Thursday, July 15, 2010

I.v.The Ghost's Tale - Kline (1990)

Kline offers another sympathetic Ghost in Robert Murch, again without armor, though he does have a sword and is in full military dress. The Ghost here is sad, but not particularly tormented, and if anything, is cut down even more than in Zeffirelli's version. The scene passes by very quickly, with none of the subtleties of Scofield's similarly sympathetic Ghost. Details and images are of course cut, as is the opening dialog, but notably, a line like "And to those thorns that in her bosom lodge, To prick and sting her". What we lose here is much of the Ghost's interior life. We no longer know his ambivalence towards Gertrude's role in the adultery. We don't know how he feels about Purgatory/Hell. And as in Zeffirelli's version, there is no ambiguity to the father-son relationship.

I dislike Kline's performance a great deal through most of this scene. His over-the-top delivery of lines is in stark opposition to Hamlet's own advice to the Players, and his emotions do not seem to fit the moment. For him, the big revelation is that Claudius seduced Gertrude, but he already knew this. Learning of the murder, he relishes the coming revenge, and then seems almost happy that it's Claudius. Not a bad take on it, truth be told, but Hamlet is still shocked at the wrong piece of news. Hamlet steals "O, horrible! O, horrible! most horrible!" for himself, robbing the Ghost of some anguish (again, Kline frustratingly chews the scenery with it). As the Ghost leaves, the two characters reach for one another and... connect! This is a rather solid Ghost compared to most interpretations, perhaps a side-effect of being so stagy. The Ghost then simply walks off-stage. No camera tricks. No special effects.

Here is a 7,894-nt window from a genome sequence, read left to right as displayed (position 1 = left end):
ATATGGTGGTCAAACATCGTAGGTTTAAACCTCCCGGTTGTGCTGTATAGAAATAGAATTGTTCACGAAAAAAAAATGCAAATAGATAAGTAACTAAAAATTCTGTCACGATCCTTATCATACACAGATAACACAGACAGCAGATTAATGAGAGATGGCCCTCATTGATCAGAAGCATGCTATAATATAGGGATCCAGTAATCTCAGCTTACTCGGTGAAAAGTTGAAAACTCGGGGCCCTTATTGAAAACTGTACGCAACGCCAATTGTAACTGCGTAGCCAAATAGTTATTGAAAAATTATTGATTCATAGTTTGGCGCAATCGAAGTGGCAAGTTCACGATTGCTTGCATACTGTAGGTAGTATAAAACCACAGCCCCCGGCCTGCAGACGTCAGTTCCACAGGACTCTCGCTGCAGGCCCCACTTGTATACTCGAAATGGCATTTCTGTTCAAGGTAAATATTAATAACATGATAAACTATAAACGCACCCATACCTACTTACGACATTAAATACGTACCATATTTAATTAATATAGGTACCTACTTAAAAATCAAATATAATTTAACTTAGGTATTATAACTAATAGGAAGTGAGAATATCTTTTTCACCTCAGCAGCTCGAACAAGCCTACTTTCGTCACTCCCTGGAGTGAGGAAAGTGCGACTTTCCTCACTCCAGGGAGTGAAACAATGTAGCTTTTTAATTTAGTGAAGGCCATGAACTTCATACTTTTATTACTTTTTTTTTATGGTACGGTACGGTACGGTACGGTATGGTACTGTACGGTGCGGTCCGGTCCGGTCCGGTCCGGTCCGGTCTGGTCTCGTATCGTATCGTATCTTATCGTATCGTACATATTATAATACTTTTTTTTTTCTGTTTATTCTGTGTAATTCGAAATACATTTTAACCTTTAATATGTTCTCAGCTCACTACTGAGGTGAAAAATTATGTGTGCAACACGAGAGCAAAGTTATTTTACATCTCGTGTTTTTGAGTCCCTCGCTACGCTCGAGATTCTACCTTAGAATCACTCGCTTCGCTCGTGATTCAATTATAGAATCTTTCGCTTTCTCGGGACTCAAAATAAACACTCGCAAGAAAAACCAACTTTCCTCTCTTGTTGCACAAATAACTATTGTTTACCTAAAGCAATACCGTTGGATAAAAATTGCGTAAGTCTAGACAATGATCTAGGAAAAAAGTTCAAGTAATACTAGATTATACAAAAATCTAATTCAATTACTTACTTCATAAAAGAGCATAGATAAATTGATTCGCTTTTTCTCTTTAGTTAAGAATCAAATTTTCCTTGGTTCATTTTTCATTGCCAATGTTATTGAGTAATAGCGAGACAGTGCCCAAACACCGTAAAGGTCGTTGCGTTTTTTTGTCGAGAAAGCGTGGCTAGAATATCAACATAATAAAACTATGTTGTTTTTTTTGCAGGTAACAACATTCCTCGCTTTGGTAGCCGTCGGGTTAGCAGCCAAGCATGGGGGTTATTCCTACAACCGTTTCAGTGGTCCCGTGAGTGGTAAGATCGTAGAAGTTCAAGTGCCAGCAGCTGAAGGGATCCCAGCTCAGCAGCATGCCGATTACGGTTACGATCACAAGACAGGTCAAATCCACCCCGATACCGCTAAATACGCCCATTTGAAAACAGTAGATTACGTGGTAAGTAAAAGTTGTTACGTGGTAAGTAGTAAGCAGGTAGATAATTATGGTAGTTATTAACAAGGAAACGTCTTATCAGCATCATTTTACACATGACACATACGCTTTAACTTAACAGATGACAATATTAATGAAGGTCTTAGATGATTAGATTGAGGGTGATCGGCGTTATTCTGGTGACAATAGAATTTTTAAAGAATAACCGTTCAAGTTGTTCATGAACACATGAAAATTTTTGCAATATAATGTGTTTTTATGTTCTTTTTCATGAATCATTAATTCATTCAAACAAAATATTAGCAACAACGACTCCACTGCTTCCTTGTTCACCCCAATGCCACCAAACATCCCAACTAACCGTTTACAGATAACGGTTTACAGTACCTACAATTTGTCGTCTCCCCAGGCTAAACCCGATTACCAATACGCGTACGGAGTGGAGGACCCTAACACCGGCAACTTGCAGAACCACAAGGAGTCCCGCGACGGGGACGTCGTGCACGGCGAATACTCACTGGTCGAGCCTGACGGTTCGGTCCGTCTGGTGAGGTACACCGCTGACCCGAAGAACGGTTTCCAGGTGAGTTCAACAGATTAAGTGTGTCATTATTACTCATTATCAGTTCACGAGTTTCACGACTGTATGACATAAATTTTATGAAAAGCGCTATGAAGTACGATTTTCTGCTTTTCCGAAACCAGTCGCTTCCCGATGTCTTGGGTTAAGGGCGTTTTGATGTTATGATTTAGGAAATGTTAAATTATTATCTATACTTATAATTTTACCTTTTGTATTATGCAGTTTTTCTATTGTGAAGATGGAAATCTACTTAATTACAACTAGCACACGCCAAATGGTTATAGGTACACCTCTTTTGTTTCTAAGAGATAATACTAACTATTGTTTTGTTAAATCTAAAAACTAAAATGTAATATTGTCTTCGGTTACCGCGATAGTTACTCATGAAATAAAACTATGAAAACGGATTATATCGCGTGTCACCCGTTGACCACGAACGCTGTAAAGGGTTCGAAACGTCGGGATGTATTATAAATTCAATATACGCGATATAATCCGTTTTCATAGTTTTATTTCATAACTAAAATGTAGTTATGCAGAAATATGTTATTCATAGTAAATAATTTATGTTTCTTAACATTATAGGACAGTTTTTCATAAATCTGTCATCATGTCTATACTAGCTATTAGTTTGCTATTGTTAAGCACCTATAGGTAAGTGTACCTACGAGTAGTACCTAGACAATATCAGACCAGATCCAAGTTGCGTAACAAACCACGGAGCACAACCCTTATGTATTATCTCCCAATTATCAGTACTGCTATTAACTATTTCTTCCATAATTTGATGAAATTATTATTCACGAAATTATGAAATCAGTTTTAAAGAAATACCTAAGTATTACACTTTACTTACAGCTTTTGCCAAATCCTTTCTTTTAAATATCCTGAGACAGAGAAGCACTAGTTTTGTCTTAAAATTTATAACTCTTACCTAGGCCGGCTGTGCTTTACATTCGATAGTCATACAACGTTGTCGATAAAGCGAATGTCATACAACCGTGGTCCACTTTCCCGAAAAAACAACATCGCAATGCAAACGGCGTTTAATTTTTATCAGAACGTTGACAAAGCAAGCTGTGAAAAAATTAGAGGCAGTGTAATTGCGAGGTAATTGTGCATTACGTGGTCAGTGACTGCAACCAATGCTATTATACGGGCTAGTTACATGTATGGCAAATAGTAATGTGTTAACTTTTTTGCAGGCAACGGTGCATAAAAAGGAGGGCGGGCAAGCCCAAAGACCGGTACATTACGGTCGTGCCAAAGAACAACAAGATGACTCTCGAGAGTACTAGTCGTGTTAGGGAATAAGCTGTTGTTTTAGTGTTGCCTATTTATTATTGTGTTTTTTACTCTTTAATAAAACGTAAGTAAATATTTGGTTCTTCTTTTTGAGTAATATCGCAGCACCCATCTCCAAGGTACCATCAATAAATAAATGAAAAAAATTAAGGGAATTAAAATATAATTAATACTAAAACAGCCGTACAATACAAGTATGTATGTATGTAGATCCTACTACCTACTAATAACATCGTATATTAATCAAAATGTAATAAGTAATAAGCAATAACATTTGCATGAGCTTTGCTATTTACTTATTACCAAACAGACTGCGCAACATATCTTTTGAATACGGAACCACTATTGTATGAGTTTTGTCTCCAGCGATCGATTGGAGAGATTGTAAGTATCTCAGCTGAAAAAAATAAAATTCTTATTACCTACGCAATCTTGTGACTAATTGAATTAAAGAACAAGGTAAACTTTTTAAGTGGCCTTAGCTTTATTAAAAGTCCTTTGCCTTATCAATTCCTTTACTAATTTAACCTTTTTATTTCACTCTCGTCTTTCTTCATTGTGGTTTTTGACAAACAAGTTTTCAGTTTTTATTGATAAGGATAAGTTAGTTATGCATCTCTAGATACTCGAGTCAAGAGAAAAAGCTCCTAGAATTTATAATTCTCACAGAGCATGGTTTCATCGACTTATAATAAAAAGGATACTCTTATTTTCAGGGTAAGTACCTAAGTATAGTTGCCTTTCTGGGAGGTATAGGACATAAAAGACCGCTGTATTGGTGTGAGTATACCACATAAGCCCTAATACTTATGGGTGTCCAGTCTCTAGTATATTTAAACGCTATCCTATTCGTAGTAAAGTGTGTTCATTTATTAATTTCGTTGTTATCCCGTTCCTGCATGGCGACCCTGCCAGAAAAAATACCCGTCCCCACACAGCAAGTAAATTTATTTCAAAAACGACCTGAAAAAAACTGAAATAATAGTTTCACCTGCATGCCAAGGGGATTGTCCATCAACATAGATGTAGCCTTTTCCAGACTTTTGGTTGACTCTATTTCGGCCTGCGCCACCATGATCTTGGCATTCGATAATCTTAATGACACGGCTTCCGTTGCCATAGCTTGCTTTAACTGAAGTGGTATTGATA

Hamlet then falls to the ground, progressively making us fear for his sanity. There's a great effect as the actor merges with his shadow, a veritable coupling with hell created by the lighting. Hamlet becomes this amorphous creature, his dark self exposed and combining with him. It underscores the lines "I'll wipe away all trivial fond records, All saws of books, all forms, all pressures past, That youth and observation copied there". Here, Shakespeare wipes the slate clean. Hamlet rewrites his own character (which is the triumph of the play). Hamlet overwrites his own psychology, and a new man shall emerge. Is this insanity or a new form of sanity? Hamlet is the self-made, self-written man. And he must finish his oeuvre (himself) before he can fulfill his destiny. He can only revenge his father when he is ready, and he is not ready until he is complete as a character. Shakespeare will have him think about a large number of things (mortality, love, art, etc.) before taking him to his ultimate end. For Kline, the end of the old Hamlet and the start of the new would probably be the end of this section, as Hamlet passes out again, plunging backwards into the unknown.

But before we get to that, there is some manic behavior on show. In particular, when Hamlet says "uncle, there you are", he points into the audience. Having wiped everything from his mind except his revenge, he sees Claudius everywhere. The story of Hamlet will now be how he creates the pieces of his mind (as opposed to putting pieces back together again) to come out of the madness he just created for himself. Madness as the incomplete self.

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